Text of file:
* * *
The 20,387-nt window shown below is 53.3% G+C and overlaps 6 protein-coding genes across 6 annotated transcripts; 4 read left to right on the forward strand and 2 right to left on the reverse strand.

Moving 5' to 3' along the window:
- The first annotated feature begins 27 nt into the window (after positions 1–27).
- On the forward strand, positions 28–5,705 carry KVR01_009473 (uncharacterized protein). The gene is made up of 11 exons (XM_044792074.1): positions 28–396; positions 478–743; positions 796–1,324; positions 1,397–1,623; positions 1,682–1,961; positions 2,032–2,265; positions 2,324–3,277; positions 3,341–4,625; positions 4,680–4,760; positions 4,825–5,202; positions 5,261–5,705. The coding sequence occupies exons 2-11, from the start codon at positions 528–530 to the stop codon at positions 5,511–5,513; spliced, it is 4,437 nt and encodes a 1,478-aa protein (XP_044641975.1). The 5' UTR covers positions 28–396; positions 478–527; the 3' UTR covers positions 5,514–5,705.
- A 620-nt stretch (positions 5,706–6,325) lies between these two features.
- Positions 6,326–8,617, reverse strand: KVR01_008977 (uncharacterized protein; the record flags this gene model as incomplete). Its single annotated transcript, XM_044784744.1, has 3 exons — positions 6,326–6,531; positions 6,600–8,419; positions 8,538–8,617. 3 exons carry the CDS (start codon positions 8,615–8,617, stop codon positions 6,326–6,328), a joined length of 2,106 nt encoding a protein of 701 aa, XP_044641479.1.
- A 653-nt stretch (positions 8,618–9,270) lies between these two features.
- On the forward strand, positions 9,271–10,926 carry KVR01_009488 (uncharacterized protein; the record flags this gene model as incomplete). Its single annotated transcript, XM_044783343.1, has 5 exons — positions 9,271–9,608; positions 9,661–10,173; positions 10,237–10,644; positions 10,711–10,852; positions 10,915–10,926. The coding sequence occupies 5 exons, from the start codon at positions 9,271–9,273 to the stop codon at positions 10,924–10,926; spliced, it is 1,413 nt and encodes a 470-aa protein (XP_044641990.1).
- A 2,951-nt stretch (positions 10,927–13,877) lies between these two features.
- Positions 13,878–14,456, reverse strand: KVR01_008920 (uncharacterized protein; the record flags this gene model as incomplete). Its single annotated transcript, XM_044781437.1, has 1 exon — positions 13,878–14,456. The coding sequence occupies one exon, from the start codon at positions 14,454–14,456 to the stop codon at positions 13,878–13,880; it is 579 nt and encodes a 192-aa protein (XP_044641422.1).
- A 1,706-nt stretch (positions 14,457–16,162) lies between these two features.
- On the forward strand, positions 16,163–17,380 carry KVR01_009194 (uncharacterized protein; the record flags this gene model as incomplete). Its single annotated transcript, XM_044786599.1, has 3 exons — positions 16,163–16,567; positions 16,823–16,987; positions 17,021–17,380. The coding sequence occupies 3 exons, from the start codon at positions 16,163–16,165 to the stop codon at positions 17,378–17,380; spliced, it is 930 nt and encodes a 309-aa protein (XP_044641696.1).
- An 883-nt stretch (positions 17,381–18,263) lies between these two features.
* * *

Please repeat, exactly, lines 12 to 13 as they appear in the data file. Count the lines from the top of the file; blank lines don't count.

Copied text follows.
- On the forward strand, positions 16,163–17,380 carry KVR01_009194 (uncharacterized protein; the record flags this gene model as incomplete). Its single annotated transcript, XM_044786599.1, has 3 exons — positions 16,163–16,567; positions 16,823–16,987; positions 17,021–17,380. The coding sequence occupies 3 exons, from the start codon at positions 16,163–16,165 to the stop codon at positions 17,378–17,380; spliced, it is 930 nt and encodes a 309-aa protein (XP_044641696.1).
- An 883-nt stretch (positions 17,381–18,263) lies between these two features.